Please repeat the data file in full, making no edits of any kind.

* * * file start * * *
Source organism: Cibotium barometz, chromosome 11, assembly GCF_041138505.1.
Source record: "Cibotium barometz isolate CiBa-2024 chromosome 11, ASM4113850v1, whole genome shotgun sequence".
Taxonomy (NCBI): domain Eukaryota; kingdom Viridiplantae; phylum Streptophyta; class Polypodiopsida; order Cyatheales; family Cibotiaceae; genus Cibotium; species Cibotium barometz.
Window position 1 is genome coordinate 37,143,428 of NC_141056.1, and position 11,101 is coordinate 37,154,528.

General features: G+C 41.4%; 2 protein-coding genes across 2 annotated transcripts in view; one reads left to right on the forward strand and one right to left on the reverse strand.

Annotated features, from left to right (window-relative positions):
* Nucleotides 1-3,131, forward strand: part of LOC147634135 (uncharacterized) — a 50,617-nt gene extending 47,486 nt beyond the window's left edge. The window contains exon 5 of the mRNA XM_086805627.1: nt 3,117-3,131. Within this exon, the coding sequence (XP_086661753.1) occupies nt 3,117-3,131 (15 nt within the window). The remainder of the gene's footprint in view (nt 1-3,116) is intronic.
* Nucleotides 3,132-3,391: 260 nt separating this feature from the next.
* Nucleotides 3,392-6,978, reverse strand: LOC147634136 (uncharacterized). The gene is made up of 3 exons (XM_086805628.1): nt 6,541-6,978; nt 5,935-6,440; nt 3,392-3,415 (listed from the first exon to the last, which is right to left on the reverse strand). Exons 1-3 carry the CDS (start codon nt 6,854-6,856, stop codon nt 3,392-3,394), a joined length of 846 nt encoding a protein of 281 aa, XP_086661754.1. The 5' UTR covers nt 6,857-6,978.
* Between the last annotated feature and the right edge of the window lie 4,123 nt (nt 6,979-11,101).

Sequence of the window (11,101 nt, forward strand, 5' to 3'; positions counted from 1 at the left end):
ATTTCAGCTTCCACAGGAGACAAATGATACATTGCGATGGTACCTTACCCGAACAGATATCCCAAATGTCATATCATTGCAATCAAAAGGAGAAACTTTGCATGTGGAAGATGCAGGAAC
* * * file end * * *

Source organism: Cibotium barometz, chromosome 11, assembly GCF_041138505.1.
Source record: "Cibotium barometz isolate CiBa-2024 chromosome 11, ASM4113850v1, whole genome shotgun sequence".
Taxonomy (NCBI): domain Eukaryota; kingdom Viridiplantae; phylum Streptophyta; class Polypodiopsida; order Cyatheales; family Cibotiaceae; genus Cibotium; species Cibotium barometz.
Window position 1 is genome coordinate 37,143,428 of NC_141056.1, and position 11,101 is coordinate 37,154,528.

General features: G+C 41.4%; 2 protein-coding genes across 2 annotated transcripts in view; one reads left to right on the forward strand and one right to left on the reverse strand.

Annotated features, from left to right (window-relative positions):
* Nucleotides 1-3,131, forward strand: part of LOC147634135 (uncharacterized) — a 50,617-nt gene extending 47,486 nt beyond the window's left edge. The window contains exon 5 of the mRNA XM_086805627.1: nt 3,117-3,131. Within this exon, the coding sequence (XP_086661753.1) occupies nt 3,117-3,131 (15 nt within the window). The remainder of the gene's footprint in view (nt 1-3,116) is intronic.
* Nucleotides 3,132-3,391: 260 nt separating this feature from the next.
* Nucleotides 3,392-6,978, reverse strand: LOC147634136 (uncharacterized). The gene is made up of 3 exons (XM_086805628.1): nt 6,541-6,978; nt 5,935-6,440; nt 3,392-3,415 (listed from the first exon to the last, which is right to left on the reverse strand). Exons 1-3 carry the CDS (start codon nt 6,854-6,856, stop codon nt 3,392-3,394), a joined length of 846 nt encoding a protein of 281 aa, XP_086661754.1. The 5' UTR covers nt 6,857-6,978.
* Between the last annotated feature and the right edge of the window lie 4,123 nt (nt 6,979-11,101).

Sequence of the window (11,101 nt, forward strand, 5' to 3'; positions counted from 1 at the left end):
ATTTCAGCTTCCACAGGAGACAAATGATACATTGCGATGGTACCTTACCCGAACAGATATCCCAAATGTCATATCATTGCAATCAAAAGGAGAAACTTTGCATGTGGAAGATGCAGGAAC